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“Some of My Best Friends…”: Overcoming Work Place Diversity Resistance

Human Capital Management Lecturer and HR Consultant Lori Rassas recently published It's About You Too: How to Manage Employee Resistance to Your Diversity Initiatives and Improve Workplace Culture and Profitability, a book that explores ways to expand diversity initiatives so that leaders can better address employee concerns, so those employees become advocates for the organization. She discusses barriers to traditional DEIA efforts and how her book can help.

Ask for a show of hands and you’ll find everyone, from the CEO to the intern, says they are a passionate promoter of your organization’s diversity efforts. But if you could eavesdrop on whispered conversations by the Keurig or intercept personal texts on WhatsApp you’d learn that there may be some reluctance. 

Some staffers are hesitant participants in your DEIA efforts. Some may even be part of a covert resistance. That’s the bad news. The good news it's unlikely that the majority of them are racist, sexist, ageist, ableist, or homophobic bigots; it may something else.  

As painful as it is to acknowledge, there is a psychological consensus that everyone subconsciously divides the world into “us” and “them.” Hundreds of studies have shown there is something deep within us driving us to view differences as bad and this drive may even be innate in human beings. That’s where consensus ends, however. Some attribute this to evolution, others to social identity theory and others to implicit biases. 

Instead of getting mired in controversy regarding the cause, we need to accept DEIA programs hit roadblocks partly because these initiatives are perceived by most employees as benefitting “them.” I think that’s because many times DEIA efforts are presented as ways to battle bias against those belonging to legally protected classes of people. Our minds subconsciously (and sometimes consciously) divide the workforce into “us” against “them”: those belonging to protected classes and those who do not. What is the unstated message? Individuals who belong to protected classes are potential legal threats to the organization; they will sue the company if they are not hired or promoted. And the fact that people from protected groups are being given special attention is read by some as confirming those in protected classes are inherently unqualified. The terrible irony is the nature of our DEIA efforts to overcome bias is often leading to bias.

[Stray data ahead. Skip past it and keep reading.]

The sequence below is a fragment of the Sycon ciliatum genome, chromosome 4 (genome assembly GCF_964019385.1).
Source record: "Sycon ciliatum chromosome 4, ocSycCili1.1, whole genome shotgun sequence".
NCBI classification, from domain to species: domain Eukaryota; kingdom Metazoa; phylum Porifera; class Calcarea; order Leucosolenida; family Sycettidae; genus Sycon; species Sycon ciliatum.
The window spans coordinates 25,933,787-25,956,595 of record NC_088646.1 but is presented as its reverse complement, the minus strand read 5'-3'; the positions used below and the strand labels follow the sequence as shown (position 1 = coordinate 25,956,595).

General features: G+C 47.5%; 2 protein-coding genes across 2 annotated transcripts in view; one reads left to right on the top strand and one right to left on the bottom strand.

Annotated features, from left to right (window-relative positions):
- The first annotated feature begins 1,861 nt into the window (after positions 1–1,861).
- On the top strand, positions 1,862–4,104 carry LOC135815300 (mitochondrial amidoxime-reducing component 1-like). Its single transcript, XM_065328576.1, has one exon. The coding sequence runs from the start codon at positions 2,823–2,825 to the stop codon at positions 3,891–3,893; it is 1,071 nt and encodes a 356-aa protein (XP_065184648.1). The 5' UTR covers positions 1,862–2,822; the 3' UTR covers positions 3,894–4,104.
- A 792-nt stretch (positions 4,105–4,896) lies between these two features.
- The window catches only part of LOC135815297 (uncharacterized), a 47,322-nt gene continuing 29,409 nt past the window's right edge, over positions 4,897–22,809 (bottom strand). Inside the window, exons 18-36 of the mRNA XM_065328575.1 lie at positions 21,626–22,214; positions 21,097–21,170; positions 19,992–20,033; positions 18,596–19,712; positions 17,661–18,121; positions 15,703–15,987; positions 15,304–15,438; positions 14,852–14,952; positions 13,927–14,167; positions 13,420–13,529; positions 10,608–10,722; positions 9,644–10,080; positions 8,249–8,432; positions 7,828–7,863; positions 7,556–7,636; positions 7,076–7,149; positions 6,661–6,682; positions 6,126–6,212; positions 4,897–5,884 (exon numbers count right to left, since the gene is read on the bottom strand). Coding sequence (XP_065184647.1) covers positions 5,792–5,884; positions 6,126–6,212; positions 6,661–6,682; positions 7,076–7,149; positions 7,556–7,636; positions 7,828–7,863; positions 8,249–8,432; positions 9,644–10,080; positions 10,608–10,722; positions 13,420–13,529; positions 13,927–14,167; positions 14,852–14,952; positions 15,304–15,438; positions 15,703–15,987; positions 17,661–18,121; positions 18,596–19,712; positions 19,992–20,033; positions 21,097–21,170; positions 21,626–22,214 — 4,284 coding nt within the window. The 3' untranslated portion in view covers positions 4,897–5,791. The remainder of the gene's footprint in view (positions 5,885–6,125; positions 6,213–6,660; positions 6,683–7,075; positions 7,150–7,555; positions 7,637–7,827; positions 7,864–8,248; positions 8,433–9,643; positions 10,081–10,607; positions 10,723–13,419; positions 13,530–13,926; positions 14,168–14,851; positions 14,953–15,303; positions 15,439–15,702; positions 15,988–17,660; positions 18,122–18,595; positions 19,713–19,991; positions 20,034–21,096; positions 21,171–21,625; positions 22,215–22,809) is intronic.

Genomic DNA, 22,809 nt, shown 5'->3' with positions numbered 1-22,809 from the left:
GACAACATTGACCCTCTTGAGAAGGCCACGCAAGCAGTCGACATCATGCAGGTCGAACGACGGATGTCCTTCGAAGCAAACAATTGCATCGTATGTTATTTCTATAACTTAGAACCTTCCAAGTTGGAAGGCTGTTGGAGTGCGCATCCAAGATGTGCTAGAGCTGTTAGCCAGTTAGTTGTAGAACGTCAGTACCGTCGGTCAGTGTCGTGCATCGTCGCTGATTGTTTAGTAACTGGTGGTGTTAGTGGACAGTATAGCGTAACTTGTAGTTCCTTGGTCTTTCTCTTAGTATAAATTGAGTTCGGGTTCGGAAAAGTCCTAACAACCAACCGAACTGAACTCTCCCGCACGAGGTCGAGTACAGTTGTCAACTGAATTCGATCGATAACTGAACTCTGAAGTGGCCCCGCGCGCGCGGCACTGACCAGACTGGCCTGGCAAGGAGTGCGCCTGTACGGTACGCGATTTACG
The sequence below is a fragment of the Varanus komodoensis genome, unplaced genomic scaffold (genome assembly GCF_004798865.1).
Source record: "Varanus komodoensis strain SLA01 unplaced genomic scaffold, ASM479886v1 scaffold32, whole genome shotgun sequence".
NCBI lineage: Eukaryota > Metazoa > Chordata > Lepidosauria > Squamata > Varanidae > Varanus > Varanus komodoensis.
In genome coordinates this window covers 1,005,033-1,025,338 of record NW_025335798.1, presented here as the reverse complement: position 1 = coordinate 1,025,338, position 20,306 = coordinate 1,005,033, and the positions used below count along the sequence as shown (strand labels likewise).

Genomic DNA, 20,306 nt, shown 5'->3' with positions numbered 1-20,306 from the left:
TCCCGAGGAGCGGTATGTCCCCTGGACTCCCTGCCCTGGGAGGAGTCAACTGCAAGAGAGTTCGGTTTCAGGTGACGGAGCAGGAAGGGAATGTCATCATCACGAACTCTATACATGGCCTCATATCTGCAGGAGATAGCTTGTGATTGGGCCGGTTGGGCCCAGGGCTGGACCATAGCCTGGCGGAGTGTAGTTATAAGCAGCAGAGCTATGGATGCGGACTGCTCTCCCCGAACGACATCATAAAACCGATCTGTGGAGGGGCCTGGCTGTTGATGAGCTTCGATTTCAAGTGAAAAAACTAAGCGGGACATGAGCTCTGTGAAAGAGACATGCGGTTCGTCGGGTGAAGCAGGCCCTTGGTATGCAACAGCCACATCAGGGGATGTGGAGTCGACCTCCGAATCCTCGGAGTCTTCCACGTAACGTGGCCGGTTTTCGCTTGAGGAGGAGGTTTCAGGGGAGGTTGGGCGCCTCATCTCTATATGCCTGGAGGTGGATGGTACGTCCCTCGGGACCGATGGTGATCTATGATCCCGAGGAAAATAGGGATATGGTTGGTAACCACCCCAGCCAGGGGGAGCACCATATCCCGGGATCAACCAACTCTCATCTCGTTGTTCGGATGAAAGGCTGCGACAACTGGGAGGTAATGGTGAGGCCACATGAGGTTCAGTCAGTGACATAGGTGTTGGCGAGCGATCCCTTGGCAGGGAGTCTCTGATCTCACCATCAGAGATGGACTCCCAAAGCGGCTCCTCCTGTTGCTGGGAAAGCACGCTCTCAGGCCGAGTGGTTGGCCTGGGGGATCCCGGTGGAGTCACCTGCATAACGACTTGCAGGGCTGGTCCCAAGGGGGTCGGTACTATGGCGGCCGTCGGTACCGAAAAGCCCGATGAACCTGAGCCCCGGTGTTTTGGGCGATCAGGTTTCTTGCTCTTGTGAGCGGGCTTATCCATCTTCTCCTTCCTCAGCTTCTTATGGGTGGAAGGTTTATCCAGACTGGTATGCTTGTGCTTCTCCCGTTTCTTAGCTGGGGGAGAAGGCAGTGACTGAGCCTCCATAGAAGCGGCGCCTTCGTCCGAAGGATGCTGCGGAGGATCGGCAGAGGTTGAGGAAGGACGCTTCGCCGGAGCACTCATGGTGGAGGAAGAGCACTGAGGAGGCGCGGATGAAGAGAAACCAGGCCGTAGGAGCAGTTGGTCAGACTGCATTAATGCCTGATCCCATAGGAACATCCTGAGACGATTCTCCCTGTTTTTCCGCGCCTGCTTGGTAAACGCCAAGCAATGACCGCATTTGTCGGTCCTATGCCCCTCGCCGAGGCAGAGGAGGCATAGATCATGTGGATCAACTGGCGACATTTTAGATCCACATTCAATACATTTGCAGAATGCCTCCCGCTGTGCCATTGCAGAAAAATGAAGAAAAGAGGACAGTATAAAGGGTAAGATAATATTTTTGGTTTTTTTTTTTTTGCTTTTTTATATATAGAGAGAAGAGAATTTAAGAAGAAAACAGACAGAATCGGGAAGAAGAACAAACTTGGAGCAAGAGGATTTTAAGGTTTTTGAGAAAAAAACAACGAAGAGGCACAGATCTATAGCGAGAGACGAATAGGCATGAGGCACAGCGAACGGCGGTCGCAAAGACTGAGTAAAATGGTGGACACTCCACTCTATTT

How do we get past this? One part of the solution is to expand our DEIA efforts to include more than just those belonging to protected groups. I call this the diversity mosaic. The purpose of using this mosaic is to ensure that our diversity initiatives include not just the protected categories of employees and applicants, but also dozens of other categories of people. A diverse organization needs to include those who are married and those who are single; those who have children and those who do not; those who have served in the military and those who have not; those who were born in the United States and those who were not; those who have graduate degrees from Ivy League universities and those who have associates degrees from community colleges; those who walk to work and those who commute long distances; and on and on.

Keep in mind, I am not suggesting every element in this diversity mosaic is of equal importance. Obviously, it’s more important an organization is racially diverse than it contains both renters and homeowners. What I am suggesting is by expanding our approach to diversity we show every employee they benefit from the effort. We need to show we care about the needs of pet owners as well as parents. It’s not a question of treating everyone the same; it’s a question of respecting everyone’s needs. 

When every employee can see they are part of the diversity mosaic, the organization’s DEIA efforts stop being about “them” and start being about “all of us.” Let’s take advantage of the best elements of human nature. People innately stick up for teammates, no matter what otherwise sets them apart. Expand your diversity mosaic and those who are now just paying lip service to DEIA efforts will eventually become allies to coworkers and advocates for inclusiveness.

If you are looking for additional information about the idea I presented here, as well as some insight into the very specific sources of employee resistance that is out there and you will need to overcome in order to gain traction on your DEIA initiatives, please check out my new book It's About You Too: How to Manage Employee Resistance to Your Diversity Initiatives and Improve Workplace Culture and Profitability.

The views expressed are those of the author and do not necessarily represent the views of any other person or entity.

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